COVID-19 is spreading fast through not only the world's richest cities but also its poorest, ravaging slum areas where risk factors like overcrowding and poverty accelerate disease transmission.
As evangelicalism spreads across Brazil, some of Rio de Janeiro's most notorious gangs see minority religions as an affront to God. And they're using guns to spread their gospel.
Violence against LGBTQ people in Brazil is at an all-time high, but artists refuse to be intimidated.
Tobacco companies are enlisting the help of social media influencers to promote traditional cigarettes and their brands to young people.
Jair Bolsonaro has very rightwing views likely to put a final nail in the coffin off Brazil's Africa moment spearheaded by former president Lula da Silva.
At many popular destinations, residents are protesting against crowding, rowdy visitors and low wages. With some research, travelers can use their visits to enrich host areas instead of harming them.
As hard-line Pentecostalism spreads across Brazil, some drug traffickers in gang-controlled areas of Rio de Janeiro are using religion as an excuse to attack nonbelievers.
The sounds and sights of Brazilian feminist funk.
In one bloody week in June, 181 Rio residents were shot, including a baby in utero. It's now impossible not to notice that city's once-lauded favela "pacification" strategy has all but collapsed.
Rio's sex workers were hoping the 2016 games would also boost their trade – but they were wrong.
Residents of the Maré neighbourhood of Rio de Janeiro are eight times more likely to be killed by police than other Brazilians. Most victims are young and black.
Famously freewheeling -- but also violent and unequal -- Rio de Janeiro has elected a right-wing former pentecostal bishop as mayor. What's at stake for this 'gay, black and tolerant' Brazilian city?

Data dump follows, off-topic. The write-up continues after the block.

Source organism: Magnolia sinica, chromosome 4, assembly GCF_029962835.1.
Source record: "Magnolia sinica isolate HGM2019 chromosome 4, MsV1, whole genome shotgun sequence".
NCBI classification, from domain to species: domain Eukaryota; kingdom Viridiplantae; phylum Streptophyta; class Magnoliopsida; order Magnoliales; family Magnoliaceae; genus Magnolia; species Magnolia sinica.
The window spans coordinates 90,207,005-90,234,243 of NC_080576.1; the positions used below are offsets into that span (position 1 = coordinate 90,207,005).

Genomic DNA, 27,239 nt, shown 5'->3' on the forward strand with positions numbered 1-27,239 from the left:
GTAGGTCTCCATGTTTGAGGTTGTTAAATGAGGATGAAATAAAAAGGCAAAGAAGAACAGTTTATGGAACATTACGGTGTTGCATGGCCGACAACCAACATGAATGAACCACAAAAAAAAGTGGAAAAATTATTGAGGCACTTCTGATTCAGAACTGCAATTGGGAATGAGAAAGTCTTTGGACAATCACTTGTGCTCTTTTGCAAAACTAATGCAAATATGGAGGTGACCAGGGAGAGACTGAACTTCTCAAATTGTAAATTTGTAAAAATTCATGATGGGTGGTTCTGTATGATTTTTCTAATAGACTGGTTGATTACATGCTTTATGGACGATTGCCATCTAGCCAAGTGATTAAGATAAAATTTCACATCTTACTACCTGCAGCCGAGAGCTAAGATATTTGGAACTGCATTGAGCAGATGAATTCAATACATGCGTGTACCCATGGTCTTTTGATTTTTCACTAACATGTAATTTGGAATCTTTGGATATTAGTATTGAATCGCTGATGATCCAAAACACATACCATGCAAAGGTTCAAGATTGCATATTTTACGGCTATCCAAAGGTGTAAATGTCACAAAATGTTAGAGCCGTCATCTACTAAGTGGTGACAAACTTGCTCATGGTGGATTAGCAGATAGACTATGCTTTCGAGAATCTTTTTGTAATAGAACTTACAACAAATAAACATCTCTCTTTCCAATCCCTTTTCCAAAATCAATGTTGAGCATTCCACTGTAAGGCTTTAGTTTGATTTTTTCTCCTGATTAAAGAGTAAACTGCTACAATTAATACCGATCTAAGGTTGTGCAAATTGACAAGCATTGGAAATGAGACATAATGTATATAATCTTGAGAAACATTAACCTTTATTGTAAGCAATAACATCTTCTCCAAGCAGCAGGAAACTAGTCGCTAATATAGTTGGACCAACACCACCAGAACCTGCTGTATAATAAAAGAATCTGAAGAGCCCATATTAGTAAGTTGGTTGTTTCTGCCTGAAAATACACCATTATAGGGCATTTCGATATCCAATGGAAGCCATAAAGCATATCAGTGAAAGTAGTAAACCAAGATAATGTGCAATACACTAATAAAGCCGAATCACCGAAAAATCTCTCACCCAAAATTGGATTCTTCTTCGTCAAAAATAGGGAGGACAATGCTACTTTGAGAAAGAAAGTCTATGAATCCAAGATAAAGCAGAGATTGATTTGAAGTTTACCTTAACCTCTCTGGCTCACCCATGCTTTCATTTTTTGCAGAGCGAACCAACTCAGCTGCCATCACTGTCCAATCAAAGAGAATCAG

At one point, it looked like the games could be cancelled. But the carnival spirit has prevailed.
Instead of showcasing a rising global power with a booming economy, the 2014 Games put a spotlight on Brazil's most serious economic recession since the 1930s, along with a host of social problems.
It's time to finally put art on the Olympic map, prove the sceptics wrong, and renew and advance some of the more tired aspects of the Games staging process.
Against the odds, Rio scores soft-power points with memorable show at Maracanã stadium.
An architect rides through the streets of Rio amidst a cacophony of drills and jackhammers. He wonders: Is it worth it? What will the legacy of all this construction be?
The Olympics may give Brazilians a respite from their perfect storm of recession, corruption and political dysfunction, but it won't last long.
New York, Berlin and Paris have all suffered some ill effects from online rental platforms – without proper regulations, Rio could follow.
Like Brazil's favela dwellers, America's working poor felt a sense of pride and community in their shantytowns – and desperately resisted the powerful interests that sought to demolish them.